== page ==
In a 21-paragraph affidavit by one of its operatives, Mr. Ibrahim Ahmed, the agency told the court that the Italian Police had also conducted an extensive investigation into the alleged fraud committed by Shell Nigeria, Agip, and Malabu Oil & Gas Ltd, culminating in a criminal charge at the Ordinary Court of Milan. On the basis of an ex-parte motion by the commission, Justice Tsoho, on January 26, ordered both Shell and Agip to temporarily hands-off the disputed oil bloc pending the prosecution of all individuals and firms indicted in the $1.2 billion Malabu oil fraud.
However, at the resumed proceeding on the matter on Friday, the interim forfeiture order was discharged, even though the court agreed with the EFCC that it was permissible and constitutional for the federal government to seek an order of interim forfeiture of the OPL 245 since it was already a subject of two pending criminal charges.
Similarly, the court upheld arguments by both Shell and Agip that the ex-parte application upon which the interim forfeiture order was sought and obtained, was legally defective. Justice Tsoho further dismissed as lawless and gross abuse of judicial process, an application that Malabu Oil & Gas Ltd filed to be joined as an interested party in the matter that was already fixed for ruling. Malabu had insisted that it has vested right on the contentious oil bloc, saying its interest would be affected by whatever decision the court arrived at. It prayed the court to allow it to also present its own side of the case before ruling on the applications by Shell and Agip.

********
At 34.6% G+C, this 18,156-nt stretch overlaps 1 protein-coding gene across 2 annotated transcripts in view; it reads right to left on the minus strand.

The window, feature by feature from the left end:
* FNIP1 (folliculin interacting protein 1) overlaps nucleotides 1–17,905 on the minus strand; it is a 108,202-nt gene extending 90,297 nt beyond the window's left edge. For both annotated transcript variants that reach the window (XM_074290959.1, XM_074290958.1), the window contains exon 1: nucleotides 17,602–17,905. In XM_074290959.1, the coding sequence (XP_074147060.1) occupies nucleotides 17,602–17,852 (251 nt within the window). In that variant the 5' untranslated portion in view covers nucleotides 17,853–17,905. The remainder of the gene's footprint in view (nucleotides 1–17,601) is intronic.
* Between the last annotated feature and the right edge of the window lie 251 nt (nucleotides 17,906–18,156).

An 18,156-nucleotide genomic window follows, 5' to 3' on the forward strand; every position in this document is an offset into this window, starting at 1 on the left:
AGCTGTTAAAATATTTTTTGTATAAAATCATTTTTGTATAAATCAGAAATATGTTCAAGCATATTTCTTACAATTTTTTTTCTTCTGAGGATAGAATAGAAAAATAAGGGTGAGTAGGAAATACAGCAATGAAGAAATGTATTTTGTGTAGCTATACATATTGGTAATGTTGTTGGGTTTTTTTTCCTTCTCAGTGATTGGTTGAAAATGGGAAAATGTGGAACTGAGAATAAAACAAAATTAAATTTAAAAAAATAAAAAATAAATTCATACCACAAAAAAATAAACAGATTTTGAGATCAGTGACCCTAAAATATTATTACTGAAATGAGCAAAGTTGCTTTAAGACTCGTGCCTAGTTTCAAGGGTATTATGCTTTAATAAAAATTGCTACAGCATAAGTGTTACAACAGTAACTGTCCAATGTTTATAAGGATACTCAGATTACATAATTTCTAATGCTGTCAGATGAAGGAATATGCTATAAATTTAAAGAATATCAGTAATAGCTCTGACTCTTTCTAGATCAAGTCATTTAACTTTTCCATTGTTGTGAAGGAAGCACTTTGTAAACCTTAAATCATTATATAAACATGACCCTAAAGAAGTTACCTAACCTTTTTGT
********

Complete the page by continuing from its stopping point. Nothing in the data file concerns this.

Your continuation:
In his ruling, Justice Tsoho berated the firm for attempting to reopen argument on a matter that was already okayed for ruling. The Judge held that having vacated the interim forfeiture order it issued to the federal government, there is no longer a suit on the matter pending before it. It said the parties were at liberty to file a substantive action to resolve the dispute in relation to OPL 245.
EFCC had told the court that the Italian government was also prosecuting some persons and firms over the $1.2bn Malabu deal. It averred: